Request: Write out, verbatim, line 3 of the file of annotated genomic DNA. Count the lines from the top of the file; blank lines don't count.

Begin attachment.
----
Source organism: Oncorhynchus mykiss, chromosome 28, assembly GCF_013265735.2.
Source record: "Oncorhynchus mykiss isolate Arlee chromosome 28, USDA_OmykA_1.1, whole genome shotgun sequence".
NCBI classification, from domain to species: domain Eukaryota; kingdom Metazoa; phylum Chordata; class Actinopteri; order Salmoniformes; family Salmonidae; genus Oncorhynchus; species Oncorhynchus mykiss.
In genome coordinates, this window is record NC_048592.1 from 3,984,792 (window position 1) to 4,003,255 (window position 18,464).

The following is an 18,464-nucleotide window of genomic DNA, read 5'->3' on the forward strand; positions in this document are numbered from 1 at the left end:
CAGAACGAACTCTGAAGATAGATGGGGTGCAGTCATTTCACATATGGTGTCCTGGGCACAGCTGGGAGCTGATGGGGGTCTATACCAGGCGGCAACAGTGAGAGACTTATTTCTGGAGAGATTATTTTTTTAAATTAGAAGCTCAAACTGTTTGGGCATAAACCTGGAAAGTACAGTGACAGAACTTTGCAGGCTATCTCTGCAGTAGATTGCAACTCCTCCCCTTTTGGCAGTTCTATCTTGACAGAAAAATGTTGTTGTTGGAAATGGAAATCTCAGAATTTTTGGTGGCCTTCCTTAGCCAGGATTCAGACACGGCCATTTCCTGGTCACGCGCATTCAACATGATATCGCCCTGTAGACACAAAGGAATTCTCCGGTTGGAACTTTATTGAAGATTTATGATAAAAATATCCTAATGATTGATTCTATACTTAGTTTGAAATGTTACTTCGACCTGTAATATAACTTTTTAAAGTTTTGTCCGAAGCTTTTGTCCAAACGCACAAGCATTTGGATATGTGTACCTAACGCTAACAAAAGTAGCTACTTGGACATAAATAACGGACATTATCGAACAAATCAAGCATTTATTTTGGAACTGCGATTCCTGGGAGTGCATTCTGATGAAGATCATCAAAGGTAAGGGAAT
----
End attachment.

NCBI classification, from domain to species: domain Eukaryota; kingdom Metazoa; phylum Chordata; class Actinopteri; order Salmoniformes; family Salmonidae; genus Oncorhynchus; species Oncorhynchus mykiss.